Get Thi'sen a proper camera

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One year in!

One year in!

August 19th is the birthday of our Grand Arcade shop, so we thought we'd share some photos with you of what we look like, having...

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Planned Re-Opening July 1st - with Social Distancing

Planned Re-Opening July 1st - with Social Distancing

Good news everyone! We are hoping to re-open our (arguably essential) shop on Wednesday 1st July 2020, following closure for COVID-19. This will give us...

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Photography Basics - Start Here!

Photography Basics - Start Here!

By Mike Medlock and Howard Parker. Call us daft, but we reckon that you probably haven't stumbled across this article by chance - you're probably here...

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Having a bad day? Remember there’s always someone having a worse one…

Here’s a photo of the remains of Ricky Adams’ Leica M6 after he got mugged a while back in Brixton while on a photo shoot.

West Yorkshire Cameras Having a Bad Day

Ricky also sent us the story of how this happened which he wrote in response to a question from a magazine:

Q. As with any professional photographer, I’m sure you have had to shoot in some sketchy scenarios (bad neighborhood etc…). Is there one situation that stands out as the worst that you would care to share?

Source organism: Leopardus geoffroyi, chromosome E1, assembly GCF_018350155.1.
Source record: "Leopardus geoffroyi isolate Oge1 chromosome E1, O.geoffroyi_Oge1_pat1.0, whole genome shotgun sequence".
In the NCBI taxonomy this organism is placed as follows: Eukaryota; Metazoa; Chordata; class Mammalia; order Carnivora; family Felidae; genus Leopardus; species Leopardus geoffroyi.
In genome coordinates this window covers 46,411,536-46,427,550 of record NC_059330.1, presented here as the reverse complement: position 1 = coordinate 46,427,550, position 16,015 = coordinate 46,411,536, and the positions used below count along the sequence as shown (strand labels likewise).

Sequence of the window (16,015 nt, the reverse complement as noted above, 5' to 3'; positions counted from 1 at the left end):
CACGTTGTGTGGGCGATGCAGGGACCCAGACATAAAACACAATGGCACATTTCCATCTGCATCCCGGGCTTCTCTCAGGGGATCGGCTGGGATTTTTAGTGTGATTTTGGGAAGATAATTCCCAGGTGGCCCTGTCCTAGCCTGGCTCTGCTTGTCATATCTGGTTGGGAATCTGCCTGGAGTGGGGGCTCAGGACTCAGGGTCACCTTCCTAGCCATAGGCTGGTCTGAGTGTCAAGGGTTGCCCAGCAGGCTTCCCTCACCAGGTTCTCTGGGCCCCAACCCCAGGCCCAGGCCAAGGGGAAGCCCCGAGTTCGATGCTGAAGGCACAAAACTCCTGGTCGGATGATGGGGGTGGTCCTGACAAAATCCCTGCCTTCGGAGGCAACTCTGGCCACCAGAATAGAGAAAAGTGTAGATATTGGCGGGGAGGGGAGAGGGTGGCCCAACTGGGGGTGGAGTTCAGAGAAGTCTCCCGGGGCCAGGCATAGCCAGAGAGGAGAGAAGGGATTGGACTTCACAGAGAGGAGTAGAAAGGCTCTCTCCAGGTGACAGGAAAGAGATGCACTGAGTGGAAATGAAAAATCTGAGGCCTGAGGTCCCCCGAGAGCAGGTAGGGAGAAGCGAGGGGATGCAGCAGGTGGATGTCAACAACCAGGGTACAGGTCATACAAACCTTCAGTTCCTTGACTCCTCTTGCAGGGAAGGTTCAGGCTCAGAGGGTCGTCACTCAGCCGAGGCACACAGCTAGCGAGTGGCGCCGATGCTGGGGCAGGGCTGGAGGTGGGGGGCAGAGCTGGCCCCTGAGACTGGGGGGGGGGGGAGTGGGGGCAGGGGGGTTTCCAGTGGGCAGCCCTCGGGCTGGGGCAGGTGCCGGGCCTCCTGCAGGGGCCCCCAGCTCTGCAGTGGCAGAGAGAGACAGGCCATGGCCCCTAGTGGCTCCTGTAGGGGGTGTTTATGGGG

A. I hate shooting photos in sketchy neighbourhoods, but oftentimes that’s where the good photos are to be had.

The one that stands out happened in Brixton, London about 9 or 10 years ago. I was walking around taking a few pictures when I turned into a side street and felt someone gripping my camera & wrist. I turned around and came face to face with this massive guy. He took a bunch of swings at me as I dodged & wrestled him for which seemed like an eternity. He was holding the camera & I was holding the strap.

He got me good in the face so I decided to avoid the inevitable and gave up the camera. Two women pushing a pram caught the end of what just happened and started yelling at the guy. He stopped running & started swinging the camera around by the strap, smashing it off the ground 7 or 8 times before hurling it 40ft. up the street. Then, he ran off.

I picked up the wreckage and walked back to where I was staying with a swollen cheek.

No insurance either.

To add insult to injury, I sent it to Leica to see if it could in any way be repaired. All I got back was the camera and a two word letter stating that it was: ‘beyond repair’.

…Ouch!

Fortunately though this didn’t put Ricky off photography and he still shoots now, his website can be found at rickyadamphoto.com.